general query about ruby libraries

Discussion in 'Ruby' started by Sandip Gangakhedkar, Jun 2, 2008.

  1. Hi all,

    I would like to know where exactly to unpack external ruby libraries for
    future use. I'm using aaronp's mechanize library (zip file)...and it
    uses the require 'mechanize' directive.

    Thanks,
    Sandip
    --
    Posted via http://www.ruby-forum.com/.
    Sandip Gangakhedkar, Jun 2, 2008
    #1
    1. Advertising

  2. Sandip Gangakhedkar

    7stud -- Guest

    Sandip Gangakhedkar wrote:
    > Hi all,
    >
    > I would like to know where exactly to unpack external ruby libraries for
    > future use. I'm using aaronp's mechanize library (zip file)...and it
    > uses the require 'mechanize' directive.
    >
    > Thanks,
    > Sandip


    I think the generally accepted way to install a 3rd party library is to
    use RubyGems:

    "RubyGems is a standardized packaging and installation framework for
    libraries and applications, making it easy to locate, install, upgrade,
    and uninstall Ruby packages." pickaxe2 p 215.

    That's what I do. You need to install RubyGems and learn how to use it.

    --
    Posted via http://www.ruby-forum.com/.
    7stud --, Jun 3, 2008
    #2
    1. Advertising

  3. On Monday 02 June 2008 23:38:02 7stud -- wrote:
    > Sandip Gangakhedkar wrote:


    > > I'm using aaronp's mechanize library (zip file)...and it
    > > uses the require 'mechanize' directive.


    > I think the generally accepted way to install a 3rd party library is to
    > use RubyGems:


    Just to simplify: After installing rubyGems, the command you probably want is:

    gem install mechanize

    Or, on many Unix systems:

    sudo gem install mechanize
    David Masover, Jun 3, 2008
    #3
  4. David Masover wrote:
    > On Monday 02 June 2008 23:38:02 7stud -- wrote:
    >> Sandip Gangakhedkar wrote:

    >
    >> > I'm using aaronp's mechanize library (zip file)...and it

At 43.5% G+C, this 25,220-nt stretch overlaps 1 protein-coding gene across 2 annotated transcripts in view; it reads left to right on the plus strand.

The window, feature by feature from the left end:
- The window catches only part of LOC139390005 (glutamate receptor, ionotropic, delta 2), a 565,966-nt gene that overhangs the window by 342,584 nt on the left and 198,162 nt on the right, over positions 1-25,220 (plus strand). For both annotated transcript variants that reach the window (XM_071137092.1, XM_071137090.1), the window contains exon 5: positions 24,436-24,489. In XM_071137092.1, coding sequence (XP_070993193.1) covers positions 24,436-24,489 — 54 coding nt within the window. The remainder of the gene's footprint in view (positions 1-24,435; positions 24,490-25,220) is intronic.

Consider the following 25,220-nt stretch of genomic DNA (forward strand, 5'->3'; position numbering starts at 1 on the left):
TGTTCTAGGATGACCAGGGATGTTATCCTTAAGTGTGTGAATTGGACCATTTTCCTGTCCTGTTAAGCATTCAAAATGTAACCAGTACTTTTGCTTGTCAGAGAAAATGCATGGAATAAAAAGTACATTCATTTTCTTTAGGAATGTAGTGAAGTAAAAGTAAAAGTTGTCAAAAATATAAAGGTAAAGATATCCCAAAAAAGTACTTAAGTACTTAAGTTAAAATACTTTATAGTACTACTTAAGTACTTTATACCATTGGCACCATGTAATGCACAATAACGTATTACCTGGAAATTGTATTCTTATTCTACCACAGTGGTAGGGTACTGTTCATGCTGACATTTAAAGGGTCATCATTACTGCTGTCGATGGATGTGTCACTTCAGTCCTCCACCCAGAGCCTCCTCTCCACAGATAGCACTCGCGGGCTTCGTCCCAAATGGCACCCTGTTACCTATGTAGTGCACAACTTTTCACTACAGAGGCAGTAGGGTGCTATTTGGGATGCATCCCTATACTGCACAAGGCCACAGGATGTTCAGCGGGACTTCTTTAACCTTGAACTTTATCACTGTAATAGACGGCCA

>> > uses the require 'mechanize' directive.

    >
    >> I think the generally accepted way to install a 3rd party library is to
    >> use RubyGems:

    >
    > Just to simplify: After installing rubyGems, the command you probably
    > want is:
    >
    > gem install mechanize
    >
    > Or, on many Unix systems:
    >
    > sudo gem install mechanize


    What about tarballs? Or zip files?
    I am aware of RubyGems. However, lots of new and recent libraries,
    especially the ones hosted on github are not yet available as gems.

    Thanks,
    Sandip
    --
    Posted via http://www.ruby-forum.com/.
    Sandip Gangakhedkar, Jun 3, 2008
    #4
  5. On Tuesday 03 June 2008, Sandip Gangakhedkar wrote:
    > What about tarballs? Or zip files?
    > I am aware of RubyGems. However, lots of new and recent libraries,
    > especially the ones hosted on github are not yet available as gems.
    >
    > Thanks,
    > Sandip


    To know where ruby looks for files, you can look at the contents of the $:
    global variable in ruby:

    ruby -e 'puts $:'

    On my (gentoo linux) system, the output is:
    /usr/lib/ruby/site_ruby/1.8
    /usr/lib/ruby/site_ruby/1.8/i686-linux
    /usr/lib/ruby/site_ruby
    /usr/lib/ruby/1.8
    /usr/lib/ruby/1.8/i686-linux
    Stefano Crocco, Jun 3, 2008
    #5
  6. On Tuesday 03 June 2008 10:44:47 Sandip Gangakhedkar wrote:

    > What about tarballs? Or zip files?
    > I am aware of RubyGems. However, lots of new and recent libraries,